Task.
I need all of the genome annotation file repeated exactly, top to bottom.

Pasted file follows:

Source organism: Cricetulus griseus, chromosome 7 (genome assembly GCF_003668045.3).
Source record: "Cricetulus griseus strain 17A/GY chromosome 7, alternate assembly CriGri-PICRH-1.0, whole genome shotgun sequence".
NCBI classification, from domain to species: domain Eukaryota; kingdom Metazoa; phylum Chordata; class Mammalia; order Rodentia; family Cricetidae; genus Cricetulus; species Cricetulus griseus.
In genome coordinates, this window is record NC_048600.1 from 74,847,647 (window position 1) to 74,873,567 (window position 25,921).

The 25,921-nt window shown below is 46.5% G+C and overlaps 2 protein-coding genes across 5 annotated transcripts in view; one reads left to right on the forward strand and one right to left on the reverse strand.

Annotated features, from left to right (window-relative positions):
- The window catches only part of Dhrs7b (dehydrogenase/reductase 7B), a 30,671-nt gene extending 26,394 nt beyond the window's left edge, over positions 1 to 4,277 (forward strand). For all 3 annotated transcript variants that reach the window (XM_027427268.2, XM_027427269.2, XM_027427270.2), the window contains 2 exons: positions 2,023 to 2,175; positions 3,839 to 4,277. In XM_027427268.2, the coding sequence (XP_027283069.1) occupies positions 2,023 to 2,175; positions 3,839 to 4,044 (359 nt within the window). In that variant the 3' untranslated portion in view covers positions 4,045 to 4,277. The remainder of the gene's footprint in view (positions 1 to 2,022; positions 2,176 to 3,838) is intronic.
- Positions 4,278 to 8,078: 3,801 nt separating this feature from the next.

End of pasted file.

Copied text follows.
Source organism: Cricetulus griseus, chromosome 7 (genome assembly GCF_003668045.3).
Source record: "Cricetulus griseus strain 17A/GY chromosome 7, alternate assembly CriGri-PICRH-1.0, whole genome shotgun sequence".
NCBI classification, from domain to species: domain Eukaryota; kingdom Metazoa; phylum Chordata; class Mammalia; order Rodentia; family Cricetidae; genus Cricetulus; species Cricetulus griseus.
In genome coordinates, this window is record NC_048600.1 from 74,847,647 (window position 1) to 74,873,567 (window position 25,921).

The 25,921-nt window shown below is 46.5% G+C and overlaps 2 protein-coding genes across 5 annotated transcripts in view; one reads left to right on the forward strand and one right to left on the reverse strand.

Annotated features, from left to right (window-relative positions):
- The window catches only part of Dhrs7b (dehydrogenase/reductase 7B), a 30,671-nt gene extending 26,394 nt beyond the window's left edge, over positions 1 to 4,277 (forward strand). For all 3 annotated transcript variants that reach the window (XM_027427268.2, XM_027427269.2, XM_027427270.2), the window contains 2 exons: positions 2,023 to 2,175; positions 3,839 to 4,277. In XM_027427268.2, the coding sequence (XP_027283069.1) occupies positions 2,023 to 2,175; positions 3,839 to 4,044 (359 nt within the window). In that variant the 3' untranslated portion in view covers positions 4,045 to 4,277. The remainder of the gene's footprint in view (positions 1 to 2,022; positions 2,176 to 3,838) is intronic.
- Positions 4,278 to 8,078: 3,801 nt separating this feature from the next.